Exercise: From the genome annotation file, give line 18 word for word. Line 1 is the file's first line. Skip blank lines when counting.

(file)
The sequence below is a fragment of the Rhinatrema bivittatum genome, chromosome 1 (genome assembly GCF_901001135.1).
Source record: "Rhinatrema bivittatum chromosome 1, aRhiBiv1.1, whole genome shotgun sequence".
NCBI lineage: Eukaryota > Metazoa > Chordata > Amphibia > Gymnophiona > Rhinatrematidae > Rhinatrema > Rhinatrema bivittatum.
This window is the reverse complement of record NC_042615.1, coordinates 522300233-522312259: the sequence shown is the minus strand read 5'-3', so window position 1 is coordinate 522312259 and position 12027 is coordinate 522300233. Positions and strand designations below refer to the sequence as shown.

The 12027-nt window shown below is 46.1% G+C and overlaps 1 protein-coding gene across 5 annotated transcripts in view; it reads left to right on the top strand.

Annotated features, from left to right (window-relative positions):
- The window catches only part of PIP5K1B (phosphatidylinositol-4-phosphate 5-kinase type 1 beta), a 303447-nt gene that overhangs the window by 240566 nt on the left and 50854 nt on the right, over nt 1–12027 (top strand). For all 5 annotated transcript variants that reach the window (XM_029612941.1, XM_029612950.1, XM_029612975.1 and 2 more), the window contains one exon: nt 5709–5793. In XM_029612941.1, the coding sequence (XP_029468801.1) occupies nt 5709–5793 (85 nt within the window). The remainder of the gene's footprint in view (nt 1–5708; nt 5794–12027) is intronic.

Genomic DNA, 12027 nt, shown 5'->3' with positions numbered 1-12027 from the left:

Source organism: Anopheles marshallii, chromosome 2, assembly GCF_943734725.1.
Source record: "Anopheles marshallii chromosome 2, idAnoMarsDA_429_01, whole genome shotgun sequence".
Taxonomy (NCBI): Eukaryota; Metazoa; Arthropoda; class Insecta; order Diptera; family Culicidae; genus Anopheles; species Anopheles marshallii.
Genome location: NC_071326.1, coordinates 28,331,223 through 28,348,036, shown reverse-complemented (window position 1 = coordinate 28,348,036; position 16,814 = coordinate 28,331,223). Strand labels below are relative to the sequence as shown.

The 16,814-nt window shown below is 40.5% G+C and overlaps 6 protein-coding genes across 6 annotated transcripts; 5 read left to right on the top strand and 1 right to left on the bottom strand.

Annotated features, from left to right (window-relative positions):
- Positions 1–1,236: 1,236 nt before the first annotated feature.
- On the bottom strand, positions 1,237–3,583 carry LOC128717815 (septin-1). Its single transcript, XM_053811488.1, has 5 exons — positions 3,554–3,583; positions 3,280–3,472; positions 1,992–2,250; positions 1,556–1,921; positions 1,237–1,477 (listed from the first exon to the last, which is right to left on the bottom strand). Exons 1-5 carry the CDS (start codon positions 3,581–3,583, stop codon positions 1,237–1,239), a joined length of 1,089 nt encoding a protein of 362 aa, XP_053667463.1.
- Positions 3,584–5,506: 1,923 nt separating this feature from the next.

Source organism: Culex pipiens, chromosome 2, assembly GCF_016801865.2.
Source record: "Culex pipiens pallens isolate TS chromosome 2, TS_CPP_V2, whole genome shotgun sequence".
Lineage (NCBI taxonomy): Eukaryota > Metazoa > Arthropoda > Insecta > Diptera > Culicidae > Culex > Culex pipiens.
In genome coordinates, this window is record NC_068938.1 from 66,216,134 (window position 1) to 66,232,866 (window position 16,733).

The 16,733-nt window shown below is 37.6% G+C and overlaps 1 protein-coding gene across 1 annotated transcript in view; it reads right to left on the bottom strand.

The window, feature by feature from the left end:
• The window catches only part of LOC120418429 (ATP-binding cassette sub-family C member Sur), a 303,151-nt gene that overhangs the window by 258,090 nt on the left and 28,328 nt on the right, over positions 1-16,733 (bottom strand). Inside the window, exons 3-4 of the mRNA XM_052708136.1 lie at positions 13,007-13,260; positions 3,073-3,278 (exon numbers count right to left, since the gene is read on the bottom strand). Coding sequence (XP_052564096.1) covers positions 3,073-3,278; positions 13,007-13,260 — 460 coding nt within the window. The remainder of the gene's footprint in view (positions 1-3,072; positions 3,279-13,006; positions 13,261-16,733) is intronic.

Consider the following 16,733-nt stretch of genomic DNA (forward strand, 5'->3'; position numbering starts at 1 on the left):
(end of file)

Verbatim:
Source organism: Culex pipiens, chromosome 2, assembly GCF_016801865.2.